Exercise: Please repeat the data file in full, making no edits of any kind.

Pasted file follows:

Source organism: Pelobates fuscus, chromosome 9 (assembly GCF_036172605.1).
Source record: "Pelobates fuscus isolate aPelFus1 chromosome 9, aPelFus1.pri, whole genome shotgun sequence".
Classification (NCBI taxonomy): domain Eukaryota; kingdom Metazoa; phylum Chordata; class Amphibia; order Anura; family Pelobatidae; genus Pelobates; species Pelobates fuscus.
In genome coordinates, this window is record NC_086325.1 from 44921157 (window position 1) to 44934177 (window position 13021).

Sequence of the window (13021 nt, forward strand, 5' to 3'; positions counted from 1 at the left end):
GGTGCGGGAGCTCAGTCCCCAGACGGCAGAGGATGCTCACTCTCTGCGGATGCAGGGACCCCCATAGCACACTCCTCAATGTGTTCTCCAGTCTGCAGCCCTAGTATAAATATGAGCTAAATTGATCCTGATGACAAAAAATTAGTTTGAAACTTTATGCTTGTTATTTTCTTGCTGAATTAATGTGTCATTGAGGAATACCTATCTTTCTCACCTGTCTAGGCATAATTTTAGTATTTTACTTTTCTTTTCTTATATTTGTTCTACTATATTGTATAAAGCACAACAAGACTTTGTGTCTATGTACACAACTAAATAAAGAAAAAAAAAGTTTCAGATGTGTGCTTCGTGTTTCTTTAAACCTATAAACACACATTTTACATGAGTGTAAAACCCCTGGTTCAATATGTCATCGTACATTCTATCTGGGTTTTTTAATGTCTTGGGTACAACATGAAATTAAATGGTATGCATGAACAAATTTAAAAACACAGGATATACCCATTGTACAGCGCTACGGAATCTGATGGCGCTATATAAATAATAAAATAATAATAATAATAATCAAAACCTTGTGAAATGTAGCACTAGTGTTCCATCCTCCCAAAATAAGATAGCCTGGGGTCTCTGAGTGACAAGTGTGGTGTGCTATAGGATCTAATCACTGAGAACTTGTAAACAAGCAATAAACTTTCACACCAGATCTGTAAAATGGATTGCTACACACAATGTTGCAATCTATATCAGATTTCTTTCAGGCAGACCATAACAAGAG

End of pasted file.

Source organism: Pelobates fuscus, chromosome 9 (assembly GCF_036172605.1).
Source record: "Pelobates fuscus isolate aPelFus1 chromosome 9, aPelFus1.pri, whole genome shotgun sequence".
Classification (NCBI taxonomy): domain Eukaryota; kingdom Metazoa; phylum Chordata; class Amphibia; order Anura; family Pelobatidae; genus Pelobates; species Pelobates fuscus.
In genome coordinates, this window is record NC_086325.1 from 44921157 (window position 1) to 44934177 (window position 13021).

Sequence of the window (13021 nt, forward strand, 5' to 3'; positions counted from 1 at the left end):
GGTGCGGGAGCTCAGTCCCCAGACGGCAGAGGATGCTCACTCTCTGCGGATGCAGGGACCCCCATAGCACACTCCTCAATGTGTTCTCCAGTCTGCAGCCCTAGTATAAATATGAGCTAAATTGATCCTGATGACAAAAAATTAGTTTGAAACTTTATGCTTGTTATTTTCTTGCTGAATTAATGTGTCATTGAGGAATACCTATCTTTCTCACCTGTCTAGGCATAATTTTAGTATTTTACTTTTCTTTTCTTATATTTGTTCTACTATATTGTATAAAGCACAACAAGACTTTGTGTCTATGTACACAACTAAATAAAGAAAAAAAAAGTTTCAGATGTGTGCTTCGTGTTTCTTTAAACCTATAAACACACATTTTACATGAGTGTAAAACCCCTGGTTCAATATGTCATCGTACATTCTATCTGGGTTTTTTAATGTCTTGGGTACAACATGAAATTAAATGGTATGCATGAACAAATTTAAAAACACAGGATATACCCATTGTACAGCGCTACGGAATCTGATGGCGCTATATAAATAATAAAATAATAATAATAATAATCAAAACCTTGTGAAATGTAGCACTAGTGTTCCATCCTCCCAAAATAAGATAGCCTGGGGTCTCTGAGTGACAAGTGTGGTGTGCTATAGGATCTAATCACTGAGAACTTGTAAACAAGCAATAAACTTTCACACCAGATCTGTAAAATGGATTGCTACACACAATGTTGCAATCTATATCAGATTTCTTTCAGGCAGACCATAACAAGAG